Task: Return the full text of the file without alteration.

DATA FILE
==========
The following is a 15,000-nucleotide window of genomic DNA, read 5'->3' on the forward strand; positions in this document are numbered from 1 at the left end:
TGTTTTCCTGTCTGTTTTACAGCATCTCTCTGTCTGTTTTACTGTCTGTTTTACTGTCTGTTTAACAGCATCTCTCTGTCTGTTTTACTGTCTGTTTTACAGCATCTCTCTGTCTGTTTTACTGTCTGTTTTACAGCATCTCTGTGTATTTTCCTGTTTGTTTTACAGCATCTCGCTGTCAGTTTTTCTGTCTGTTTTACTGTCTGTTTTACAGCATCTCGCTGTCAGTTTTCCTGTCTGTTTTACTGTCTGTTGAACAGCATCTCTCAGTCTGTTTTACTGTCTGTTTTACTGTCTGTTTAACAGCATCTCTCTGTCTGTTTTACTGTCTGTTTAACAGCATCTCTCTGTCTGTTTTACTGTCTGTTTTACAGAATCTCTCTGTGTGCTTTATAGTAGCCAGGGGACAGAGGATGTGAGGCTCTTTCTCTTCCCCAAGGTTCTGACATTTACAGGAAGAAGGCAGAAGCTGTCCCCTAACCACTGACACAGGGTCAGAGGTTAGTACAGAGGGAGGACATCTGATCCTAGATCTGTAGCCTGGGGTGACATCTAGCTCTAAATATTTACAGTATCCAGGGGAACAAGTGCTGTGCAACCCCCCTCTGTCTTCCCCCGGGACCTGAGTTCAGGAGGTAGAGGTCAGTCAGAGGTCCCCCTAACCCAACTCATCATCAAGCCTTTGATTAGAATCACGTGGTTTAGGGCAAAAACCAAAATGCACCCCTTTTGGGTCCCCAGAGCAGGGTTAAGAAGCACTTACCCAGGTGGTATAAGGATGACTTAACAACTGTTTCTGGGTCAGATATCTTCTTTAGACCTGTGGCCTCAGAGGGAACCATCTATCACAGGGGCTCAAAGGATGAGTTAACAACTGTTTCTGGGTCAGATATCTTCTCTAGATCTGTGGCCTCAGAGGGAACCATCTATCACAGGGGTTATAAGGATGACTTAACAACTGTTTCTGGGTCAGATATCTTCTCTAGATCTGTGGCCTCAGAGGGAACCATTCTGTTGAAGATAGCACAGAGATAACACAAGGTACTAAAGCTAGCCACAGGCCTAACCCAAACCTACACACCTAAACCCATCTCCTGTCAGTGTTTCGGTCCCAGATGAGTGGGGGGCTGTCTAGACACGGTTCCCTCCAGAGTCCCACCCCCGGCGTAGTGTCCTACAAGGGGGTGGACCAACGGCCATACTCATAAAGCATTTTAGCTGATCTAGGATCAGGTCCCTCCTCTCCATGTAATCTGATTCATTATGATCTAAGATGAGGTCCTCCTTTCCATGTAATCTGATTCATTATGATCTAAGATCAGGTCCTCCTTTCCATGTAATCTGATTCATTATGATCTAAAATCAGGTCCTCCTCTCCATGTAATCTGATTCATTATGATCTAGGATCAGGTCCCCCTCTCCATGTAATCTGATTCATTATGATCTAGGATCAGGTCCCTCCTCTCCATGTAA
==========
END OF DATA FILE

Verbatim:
The following is a 15,000-nucleotide window of genomic DNA, read 5'->3' on the forward strand; positions in this document are numbered from 1 at the left end:
TGTTTTCCTGTCTGTTTTACAGCATCTCTCTGTCTGTTTTACTGTCTGTTTTACTGTCTGTTTAACAGCATCTCTCTGTCTGTTTTACTGTCTGTTTTACAGCATCTCTCTGTCTGTTTTACTGTCTGTTTTACAGCATCTCTGTGTATTTTCCTGTTTGTTTTACAGCATCTCGCTGTCAGTTTTTCTGTCTGTTTTACTGTCTGTTTTACAGCATCTCGCTGTCAGTTTTCCTGTCTGTTTTACTGTCTGTTGAACAGCATCTCTCAGTCTGTTTTACTGTCTGTTTTACTGTCTGTTTAACAGCATCTCTCTGTCTGTTTTACTGTCTGTTTAACAGCATCTCTCTGTCTGTTTTACTGTCTGTTTTACAGAATCTCTCTGTGTGCTTTATAGTAGCCAGGGGACAGAGGATGTGAGGCTCTTTCTCTTCCCCAAGGTTCTGACATTTACAGGAAGAAGGCAGAAGCTGTCCCCTAACCACTGACACAGGGTCAGAGGTTAGTACAGAGGGAGGACATCTGATCCTAGATCTGTAGCCTGGGGTGACATCTAGCTCTAAATATTTACAGTATCCAGGGGAACAAGTGCTGTGCAACCCCCCTCTGTCTTCCCCCGGGACCTGAGTTCAGGAGGTAGAGGTCAGTCAGAGGTCCCCCTAACCCAACTCATCATCAAGCCTTTGATTAGAATCACGTGGTTTAGGGCAAAAACCAAAATGCACCCCTTTTGGGTCCCCAGAGCAGGGTTAAGAAGCACTTACCCAGGTGGTATAAGGATGACTTAACAACTGTTTCTGGGTCAGATATCTTCTTTAGACCTGTGGCCTCAGAGGGAACCATCTATCACAGGGGCTCAAAGGATGAGTTAACAACTGTTTCTGGGTCAGATATCTTCTCTAGATCTGTGGCCTCAGAGGGAACCATCTATCACAGGGGTTATAAGGATGACTTAACAACTGTTTCTGGGTCAGATATCTTCTCTAGATCTGTGGCCTCAGAGGGAACCATTCTGTTGAAGATAGCACAGAGATAACACAAGGTACTAAAGCTAGCCACAGGCCTAACCCAAACCTACACACCTAAACCCATCTCCTGTCAGTGTTTCGGTCCCAGATGAGTGGGGGGCTGTCTAGACACGGTTCCCTCCAGAGTCCCACCCCCGGCGTAGTGTCCTACAAGGGGGTGGACCAACGGCCATACTCATAAAGCATTTTAGCTGATCTAGGATCAGGTCCCTCCTCTCCATGTAATCTGATTCATTATGATCTAAGATGAGGTCCTCCTTTCCATGTAATCTGATTCATTATGATCTAAGATCAGGTCCTCCTTTCCATGTAATCTGATTCATTATGATCTAAAATCAGGTCCTCCTCTCCATGTAATCTGATTCATTATGATCTAGGATCAGGTCCCCCTCTCCATGTAATCTGATTCATTATGATCTAGGATCAGGTCCCTCCTCTCCATGTAA